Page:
"You look at all of the hits he's got," Braves manager Brian Snitker said. "He's been big all year. He hits anybody."
Inciarte played with the jammed thumb for the remainder of Tuesday's game, rested Wednesday, and was back at the top of the Braves' lineup the past two nights. The thumb has seemingly been an issue, as he has recorded just one hit in eight at-bats the past two games.
But as the Braves have come to realize, it takes a lot more than a jammed thumb to sideline Inciarte, who has logged MLB's second-highest innings total as a center fielder this season. He trails Colorado's Charlie Blackmon by just one inning in this category.
"He's a leader and the kind of guy you want on your team," Braves outfielder Lane Adams said. "He comes to play every day."
Inciarte's game-tying single off the Mets' Rafael Montero was his 188th hit of the season. With 12 hits over the season's final 16 games, he would join Ralph Garr, Felipe Alou and Marquis Grissom as the only players in Atlanta history (dating back to 1966) to record 200 hits in a season.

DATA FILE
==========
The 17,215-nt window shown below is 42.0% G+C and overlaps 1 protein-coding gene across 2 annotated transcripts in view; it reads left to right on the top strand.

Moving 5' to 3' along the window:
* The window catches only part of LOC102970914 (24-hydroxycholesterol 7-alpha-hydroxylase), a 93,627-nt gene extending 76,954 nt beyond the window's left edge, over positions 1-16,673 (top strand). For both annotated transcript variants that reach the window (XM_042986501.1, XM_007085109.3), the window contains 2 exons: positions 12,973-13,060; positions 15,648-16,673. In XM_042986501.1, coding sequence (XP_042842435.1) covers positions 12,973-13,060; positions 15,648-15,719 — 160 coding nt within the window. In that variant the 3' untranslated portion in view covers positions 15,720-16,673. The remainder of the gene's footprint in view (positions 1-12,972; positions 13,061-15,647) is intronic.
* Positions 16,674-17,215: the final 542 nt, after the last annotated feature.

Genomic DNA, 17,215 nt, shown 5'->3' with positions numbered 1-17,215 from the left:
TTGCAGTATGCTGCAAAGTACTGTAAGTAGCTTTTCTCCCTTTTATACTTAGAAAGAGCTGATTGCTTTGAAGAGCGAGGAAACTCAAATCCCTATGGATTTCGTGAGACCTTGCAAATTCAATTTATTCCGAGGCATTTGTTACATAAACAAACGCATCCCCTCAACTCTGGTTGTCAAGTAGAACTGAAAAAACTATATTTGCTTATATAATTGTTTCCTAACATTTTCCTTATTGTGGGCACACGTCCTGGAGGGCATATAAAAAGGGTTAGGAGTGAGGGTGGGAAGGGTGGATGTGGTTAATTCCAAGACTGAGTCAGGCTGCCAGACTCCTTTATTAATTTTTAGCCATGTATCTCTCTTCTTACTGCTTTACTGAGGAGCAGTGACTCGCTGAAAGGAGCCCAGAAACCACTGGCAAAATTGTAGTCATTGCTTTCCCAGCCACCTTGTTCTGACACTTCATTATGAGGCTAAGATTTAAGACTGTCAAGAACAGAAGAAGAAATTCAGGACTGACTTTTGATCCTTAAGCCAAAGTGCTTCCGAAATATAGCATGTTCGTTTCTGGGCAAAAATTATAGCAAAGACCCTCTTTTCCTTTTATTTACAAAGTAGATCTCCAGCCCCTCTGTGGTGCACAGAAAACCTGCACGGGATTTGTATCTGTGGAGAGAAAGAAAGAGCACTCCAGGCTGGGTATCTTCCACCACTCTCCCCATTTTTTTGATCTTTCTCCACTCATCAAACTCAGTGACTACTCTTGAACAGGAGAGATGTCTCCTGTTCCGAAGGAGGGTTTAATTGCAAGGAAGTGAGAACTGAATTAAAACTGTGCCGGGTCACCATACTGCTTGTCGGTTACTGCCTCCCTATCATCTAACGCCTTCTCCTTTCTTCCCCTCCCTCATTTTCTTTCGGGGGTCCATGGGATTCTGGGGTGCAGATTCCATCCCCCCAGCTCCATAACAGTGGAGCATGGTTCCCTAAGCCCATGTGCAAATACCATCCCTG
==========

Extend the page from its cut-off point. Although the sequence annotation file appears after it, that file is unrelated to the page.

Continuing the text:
Garr set the Atlanta record with 219 hits in 1971 also reached the 200-hit mark in '73 and '74. Alou reached this milestone in 1966 and '68. Grissom notched this achievement in 1996, making him the only Braves player to do so within the past 43 seasons.
Inciarte was not available to comment on his pursuit after Friday's game as he was undergoing treatment . But there's no doubt he is focused on adding to the splendor of this year, which was enriched in July when he received his first All-Star selection.
Plagued by hamstring issues the past two years, Inciarte did not record more than 159 hits in any of his three previous big league seasons. But his second-half surge last year provided some indication he was ready to set a career-best mark.
Dating back to last year's All-Star break, Blackmon leads all Major League hitters with 290 hits. Houston's Jose Altuve and Inciarte rank second with 289.
Mark Bowman has covered the Braves for MLB.com since 2001. This story was not subject to the approval of Major League Baseball or its clubs.